The misery lingered at the end of the ride, when I arrived at the hostel. My pants were soaked, but I had nothing else I was willing to wear in their place when I went out in search of dinner. So I sat over a plate of nachos, shivering. 

I also skipped the beer, and ordered a Scotch whiskey instead. A foul-mouthed local named




Kenny asked why I was taking a picture of it. I explained, and he ranted about how much he hates cyclists. "All of ya' c***s! I hate all of ya'! Ridin' in f***in' packs and holdin' up f***in' traffic!" I told him I ride solo, and I'm very conscious and considerate of cars. "Yer just another c***!" he replied. 

I'd had it. 

"You know what, Kenny? I had the shittiest day I've ever had on a bike and I'm not in the mood, so go f*** yourself." It just came out. Both of us were surprised. 

"I changed my mind," Kenny said. "I like you." Soon after, we were both laughing, trading insult for insult. I didn't pay for the second or third whiskey, and it took some self-discipline to leave after that.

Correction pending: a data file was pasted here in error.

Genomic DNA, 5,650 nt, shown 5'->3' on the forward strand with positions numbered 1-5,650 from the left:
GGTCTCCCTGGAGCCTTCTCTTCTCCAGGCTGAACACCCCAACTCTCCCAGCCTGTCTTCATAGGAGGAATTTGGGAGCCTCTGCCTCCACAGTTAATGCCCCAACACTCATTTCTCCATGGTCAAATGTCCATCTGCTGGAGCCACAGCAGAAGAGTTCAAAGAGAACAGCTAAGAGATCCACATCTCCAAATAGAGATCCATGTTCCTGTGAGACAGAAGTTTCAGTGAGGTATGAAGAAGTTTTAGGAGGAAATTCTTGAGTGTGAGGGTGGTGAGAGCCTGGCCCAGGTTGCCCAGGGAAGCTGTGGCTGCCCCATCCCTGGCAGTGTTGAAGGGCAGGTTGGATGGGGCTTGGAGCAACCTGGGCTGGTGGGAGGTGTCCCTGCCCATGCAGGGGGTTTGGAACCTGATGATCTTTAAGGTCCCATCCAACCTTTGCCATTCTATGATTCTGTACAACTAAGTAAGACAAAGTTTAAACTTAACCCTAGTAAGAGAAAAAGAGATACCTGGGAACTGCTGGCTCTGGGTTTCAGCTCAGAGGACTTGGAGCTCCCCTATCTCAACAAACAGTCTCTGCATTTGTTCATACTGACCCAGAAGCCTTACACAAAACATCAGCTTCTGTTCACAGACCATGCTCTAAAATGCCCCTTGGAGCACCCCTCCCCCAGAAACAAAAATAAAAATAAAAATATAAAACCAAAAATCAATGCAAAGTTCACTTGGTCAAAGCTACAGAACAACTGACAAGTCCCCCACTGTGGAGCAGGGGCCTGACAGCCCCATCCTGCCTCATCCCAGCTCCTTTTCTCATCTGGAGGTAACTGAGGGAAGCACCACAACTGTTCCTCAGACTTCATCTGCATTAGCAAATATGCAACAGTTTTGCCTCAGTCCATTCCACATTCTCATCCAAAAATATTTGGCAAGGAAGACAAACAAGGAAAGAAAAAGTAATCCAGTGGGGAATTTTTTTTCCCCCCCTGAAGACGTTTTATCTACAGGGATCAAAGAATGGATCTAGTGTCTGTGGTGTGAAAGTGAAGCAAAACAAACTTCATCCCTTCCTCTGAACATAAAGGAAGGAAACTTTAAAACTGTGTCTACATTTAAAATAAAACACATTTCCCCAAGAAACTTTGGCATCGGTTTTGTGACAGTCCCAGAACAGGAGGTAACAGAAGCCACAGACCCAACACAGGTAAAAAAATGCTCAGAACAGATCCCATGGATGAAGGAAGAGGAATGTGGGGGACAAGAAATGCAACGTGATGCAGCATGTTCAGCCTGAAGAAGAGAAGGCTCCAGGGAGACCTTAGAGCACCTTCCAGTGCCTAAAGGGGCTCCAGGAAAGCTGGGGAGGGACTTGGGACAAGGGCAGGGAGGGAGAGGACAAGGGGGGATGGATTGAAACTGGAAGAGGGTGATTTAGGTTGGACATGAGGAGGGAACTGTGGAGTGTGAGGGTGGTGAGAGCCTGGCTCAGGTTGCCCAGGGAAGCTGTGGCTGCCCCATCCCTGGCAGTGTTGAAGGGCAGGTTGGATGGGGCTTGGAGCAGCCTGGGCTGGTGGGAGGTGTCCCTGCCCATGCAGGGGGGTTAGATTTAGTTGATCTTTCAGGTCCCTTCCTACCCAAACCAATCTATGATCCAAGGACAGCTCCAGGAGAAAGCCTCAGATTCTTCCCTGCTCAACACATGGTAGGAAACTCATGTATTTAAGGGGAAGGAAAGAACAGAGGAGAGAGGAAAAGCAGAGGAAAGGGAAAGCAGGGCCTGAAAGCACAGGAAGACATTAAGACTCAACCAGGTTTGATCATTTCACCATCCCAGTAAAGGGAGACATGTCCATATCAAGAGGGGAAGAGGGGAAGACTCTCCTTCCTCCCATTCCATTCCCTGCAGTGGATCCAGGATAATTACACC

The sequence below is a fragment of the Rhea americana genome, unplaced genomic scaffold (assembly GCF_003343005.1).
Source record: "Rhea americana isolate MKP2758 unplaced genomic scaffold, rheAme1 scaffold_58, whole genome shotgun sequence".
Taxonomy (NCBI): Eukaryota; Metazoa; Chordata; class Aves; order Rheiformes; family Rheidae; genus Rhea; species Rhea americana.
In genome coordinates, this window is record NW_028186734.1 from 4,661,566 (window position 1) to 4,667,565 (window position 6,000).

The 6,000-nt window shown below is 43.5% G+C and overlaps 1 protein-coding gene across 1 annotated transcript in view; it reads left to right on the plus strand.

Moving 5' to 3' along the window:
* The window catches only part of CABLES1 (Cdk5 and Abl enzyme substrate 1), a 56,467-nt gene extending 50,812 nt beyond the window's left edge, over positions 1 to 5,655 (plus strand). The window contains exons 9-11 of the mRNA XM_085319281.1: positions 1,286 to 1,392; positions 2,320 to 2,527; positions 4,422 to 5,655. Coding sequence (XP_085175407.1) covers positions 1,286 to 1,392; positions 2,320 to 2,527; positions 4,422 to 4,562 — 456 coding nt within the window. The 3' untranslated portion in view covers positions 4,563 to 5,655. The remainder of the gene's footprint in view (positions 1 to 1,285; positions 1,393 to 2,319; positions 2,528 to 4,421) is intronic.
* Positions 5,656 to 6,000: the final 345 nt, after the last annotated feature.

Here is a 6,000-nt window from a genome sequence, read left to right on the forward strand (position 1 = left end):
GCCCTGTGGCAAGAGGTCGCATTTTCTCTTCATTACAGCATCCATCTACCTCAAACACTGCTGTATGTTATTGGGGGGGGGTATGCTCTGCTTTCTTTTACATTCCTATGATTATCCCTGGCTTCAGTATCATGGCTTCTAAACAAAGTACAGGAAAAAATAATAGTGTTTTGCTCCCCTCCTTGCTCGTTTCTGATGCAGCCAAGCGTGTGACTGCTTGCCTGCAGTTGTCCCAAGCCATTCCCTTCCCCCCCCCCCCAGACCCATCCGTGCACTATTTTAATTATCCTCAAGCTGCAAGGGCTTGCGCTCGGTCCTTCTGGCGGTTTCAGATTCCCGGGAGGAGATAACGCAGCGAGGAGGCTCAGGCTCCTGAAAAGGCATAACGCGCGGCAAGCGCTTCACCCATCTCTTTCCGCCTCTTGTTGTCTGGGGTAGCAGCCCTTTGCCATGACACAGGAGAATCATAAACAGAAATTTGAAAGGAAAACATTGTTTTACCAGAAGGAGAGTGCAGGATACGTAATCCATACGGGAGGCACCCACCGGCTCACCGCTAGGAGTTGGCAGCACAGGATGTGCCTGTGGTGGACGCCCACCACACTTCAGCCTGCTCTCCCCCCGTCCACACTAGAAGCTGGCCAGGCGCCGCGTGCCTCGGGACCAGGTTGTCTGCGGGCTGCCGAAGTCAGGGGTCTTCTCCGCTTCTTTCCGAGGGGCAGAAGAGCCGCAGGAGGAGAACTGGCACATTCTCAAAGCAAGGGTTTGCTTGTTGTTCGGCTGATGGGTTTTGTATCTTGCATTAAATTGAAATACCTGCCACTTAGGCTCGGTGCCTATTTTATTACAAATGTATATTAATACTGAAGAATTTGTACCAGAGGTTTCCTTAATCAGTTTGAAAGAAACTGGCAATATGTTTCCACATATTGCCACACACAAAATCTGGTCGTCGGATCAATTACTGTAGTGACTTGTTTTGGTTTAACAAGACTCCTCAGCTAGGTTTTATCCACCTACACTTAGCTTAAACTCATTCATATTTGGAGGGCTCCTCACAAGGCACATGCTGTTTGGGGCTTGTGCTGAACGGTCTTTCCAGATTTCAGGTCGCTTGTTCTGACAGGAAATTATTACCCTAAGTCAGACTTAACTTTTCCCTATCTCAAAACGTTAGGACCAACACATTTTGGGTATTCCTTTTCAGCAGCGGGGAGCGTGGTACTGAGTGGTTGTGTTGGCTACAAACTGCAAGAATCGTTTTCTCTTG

My pants were still wet, and my spirit was still dampened, but everything was a little better. I was starting to hear that other grade school adage: "Whatever doesn't kill you..." 

Kenny advocates for me in a text to his friend.
Hilarious response.

Someday, I'm sure I'll look back on this ride and laugh about it. Perhaps I'll even trick my memory into believing that I enjoyed powering through it, and finding the grit needed to go on. 

just not yet. 

just. not. yet. 


Look! A urinal toy! You play soccer with your stream!
I scored four goals and was awarded a penalty kick. 
I was out of bounds twice. 

Friday, August 9, 2019

Cheeky in Tongue

Day: 28 (Bonar Bridge back to Lairg then to Tongue)

Average Speed: 9.5 mph 

Distance: 50.9 miles (including a 4 mile SAG)

Distance Cycled Total: 1,263.9 miles 

Feet climbed: 2,011.2 ; 58,867.6 total

Difficulty level: Moderate
Hostel Art, coincidentally getting both my bike brand and saddle color correct.

I woke up to an impatient rapping at my door this morning. 

“Get up!” my host, Win, called.

My phone’s battery had died, rendering the multiple alarms I’d set useless, and I assumed I had overslept. 

Today's Elevation Profile